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Students Give Birthday Tribute To Baltimore Pioneer Reginald F. Lewis
More from Baltimore
Reporting Christie Ileto
Filed underLocal, News, Seen On, Syndicated Local, Watch + Listen
Related tagsBillionaire, birthday, Foundation, museum, pioneer, Reginald F. Lewis
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BALTIMORE (WJZ)—A birthday celebration for Baltimore’s first black billionaire kicked off. But Friday’s event was more than just candles and cake.
Christie Ileto was at the Reginald F. Lewis Museum where local students walked away with life lessons.
Keep going no matter what. That was the credo for Reginald F. Lewis. And Friday, local students came to the museum that’s named after him to share their interpretations of what that motif means to them.
“I found that he’s a really ambitious person and that means a lot to me,” said Kimberly Davis, a high school senior.
College bound Davis says she was so inspired by Lewis–a Baltimore native and founder of the first black owned billion dollar empire– that she put it in writing to share with her class.
“The focus of it was no matter what your background, you can accomplish what you want if you put forth the effort,” Davis said.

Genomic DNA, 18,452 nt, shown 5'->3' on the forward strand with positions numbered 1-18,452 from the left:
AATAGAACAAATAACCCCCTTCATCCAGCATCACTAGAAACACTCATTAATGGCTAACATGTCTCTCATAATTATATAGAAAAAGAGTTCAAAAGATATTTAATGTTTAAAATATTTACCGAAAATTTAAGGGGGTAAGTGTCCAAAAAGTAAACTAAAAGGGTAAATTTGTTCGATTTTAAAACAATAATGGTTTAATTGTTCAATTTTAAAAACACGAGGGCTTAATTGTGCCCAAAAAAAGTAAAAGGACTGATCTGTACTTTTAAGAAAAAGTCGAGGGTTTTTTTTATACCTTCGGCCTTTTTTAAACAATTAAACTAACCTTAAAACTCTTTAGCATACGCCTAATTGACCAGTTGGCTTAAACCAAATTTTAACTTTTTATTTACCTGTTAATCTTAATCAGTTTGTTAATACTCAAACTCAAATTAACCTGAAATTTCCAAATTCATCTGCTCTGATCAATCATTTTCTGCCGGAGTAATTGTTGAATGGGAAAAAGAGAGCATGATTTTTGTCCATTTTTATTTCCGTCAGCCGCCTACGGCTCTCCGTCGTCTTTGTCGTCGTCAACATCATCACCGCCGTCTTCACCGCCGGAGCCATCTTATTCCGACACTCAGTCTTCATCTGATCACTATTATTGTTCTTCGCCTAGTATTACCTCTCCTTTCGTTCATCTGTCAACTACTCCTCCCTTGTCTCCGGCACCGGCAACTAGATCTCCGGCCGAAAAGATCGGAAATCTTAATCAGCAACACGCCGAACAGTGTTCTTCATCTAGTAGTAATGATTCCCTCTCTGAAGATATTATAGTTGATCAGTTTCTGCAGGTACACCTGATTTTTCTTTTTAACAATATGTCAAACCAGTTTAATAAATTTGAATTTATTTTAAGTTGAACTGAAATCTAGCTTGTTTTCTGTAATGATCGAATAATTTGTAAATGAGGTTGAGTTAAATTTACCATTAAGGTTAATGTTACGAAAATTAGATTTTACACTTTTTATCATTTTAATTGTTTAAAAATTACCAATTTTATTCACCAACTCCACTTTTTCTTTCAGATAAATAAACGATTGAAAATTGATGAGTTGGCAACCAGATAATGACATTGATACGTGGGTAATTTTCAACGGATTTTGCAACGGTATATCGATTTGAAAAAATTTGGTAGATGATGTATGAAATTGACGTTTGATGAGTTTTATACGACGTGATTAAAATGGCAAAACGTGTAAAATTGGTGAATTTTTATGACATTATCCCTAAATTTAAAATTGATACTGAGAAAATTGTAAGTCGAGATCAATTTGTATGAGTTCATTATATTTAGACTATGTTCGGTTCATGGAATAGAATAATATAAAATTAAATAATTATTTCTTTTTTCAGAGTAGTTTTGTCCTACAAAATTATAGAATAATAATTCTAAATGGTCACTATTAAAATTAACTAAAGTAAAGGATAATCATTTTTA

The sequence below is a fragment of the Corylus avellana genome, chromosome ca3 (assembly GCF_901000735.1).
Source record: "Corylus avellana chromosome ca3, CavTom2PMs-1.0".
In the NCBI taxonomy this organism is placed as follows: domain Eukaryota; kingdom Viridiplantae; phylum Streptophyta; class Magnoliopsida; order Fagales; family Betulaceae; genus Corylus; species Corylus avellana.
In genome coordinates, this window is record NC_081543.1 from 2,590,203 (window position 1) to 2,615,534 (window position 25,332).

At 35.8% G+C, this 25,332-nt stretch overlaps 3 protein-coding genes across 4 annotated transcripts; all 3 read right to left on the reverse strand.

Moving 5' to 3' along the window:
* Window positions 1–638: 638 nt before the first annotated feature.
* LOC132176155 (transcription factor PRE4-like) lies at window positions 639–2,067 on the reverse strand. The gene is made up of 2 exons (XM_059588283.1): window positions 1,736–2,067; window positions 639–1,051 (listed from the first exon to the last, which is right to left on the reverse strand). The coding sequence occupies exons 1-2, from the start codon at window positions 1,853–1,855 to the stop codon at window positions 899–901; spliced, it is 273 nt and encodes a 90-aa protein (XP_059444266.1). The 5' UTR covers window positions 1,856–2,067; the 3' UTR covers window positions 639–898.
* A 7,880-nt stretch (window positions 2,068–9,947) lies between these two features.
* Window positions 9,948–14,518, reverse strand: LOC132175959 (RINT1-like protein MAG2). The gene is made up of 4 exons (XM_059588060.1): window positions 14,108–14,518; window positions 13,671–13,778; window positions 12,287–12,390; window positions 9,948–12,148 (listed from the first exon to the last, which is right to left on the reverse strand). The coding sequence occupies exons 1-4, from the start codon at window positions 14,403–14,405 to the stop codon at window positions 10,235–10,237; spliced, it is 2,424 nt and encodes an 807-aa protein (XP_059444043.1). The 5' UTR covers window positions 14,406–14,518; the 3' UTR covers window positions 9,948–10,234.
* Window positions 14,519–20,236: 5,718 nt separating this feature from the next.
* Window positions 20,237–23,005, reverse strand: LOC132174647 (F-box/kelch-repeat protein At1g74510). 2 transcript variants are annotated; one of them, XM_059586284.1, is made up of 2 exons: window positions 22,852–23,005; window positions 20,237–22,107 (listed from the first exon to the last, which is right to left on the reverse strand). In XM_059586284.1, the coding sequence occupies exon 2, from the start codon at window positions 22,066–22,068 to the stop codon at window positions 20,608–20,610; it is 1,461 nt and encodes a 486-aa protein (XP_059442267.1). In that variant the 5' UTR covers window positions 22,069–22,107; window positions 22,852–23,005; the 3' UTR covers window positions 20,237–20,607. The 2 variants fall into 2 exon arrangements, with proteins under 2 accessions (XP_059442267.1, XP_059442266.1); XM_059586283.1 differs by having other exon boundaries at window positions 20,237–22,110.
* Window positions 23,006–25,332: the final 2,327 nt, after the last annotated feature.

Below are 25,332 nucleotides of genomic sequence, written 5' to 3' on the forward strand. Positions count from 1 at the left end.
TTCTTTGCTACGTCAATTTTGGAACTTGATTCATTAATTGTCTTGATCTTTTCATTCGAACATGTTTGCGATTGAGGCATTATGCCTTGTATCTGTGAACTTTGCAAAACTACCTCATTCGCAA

And Davis wasn’t the only one. Friday, students performed dance and musical numbers, and their essays in a competition to express how his message of perseverance has touched them.
Something the would-be 70-year-old pioneer’s family says is important in continuing Lewis’ legacy.
“We hope to paint a picture that you can be whatever you want to be if you’re a good listener and persevere,” said Carolyne Fugett, Lewis’ mother.
That theme is depicted on the walls of the Baltimore based museum.
Director Skipp Sanders says his story is everyone’s story.
“It’s honoring the things he stood for: striving for excellence, the importance of education,” Sanders said.
It’s a message event coordinators say will help students surpass the milestones Lewis has already set.
“I know I want to be something important in life,” Davis said.
The museum says they plan to continue programs like Friday’s essay and performance contest in the hopes of expanding Lewis’ legacy. The event was funded through a grant from the Reginald F. Lewis Foundation.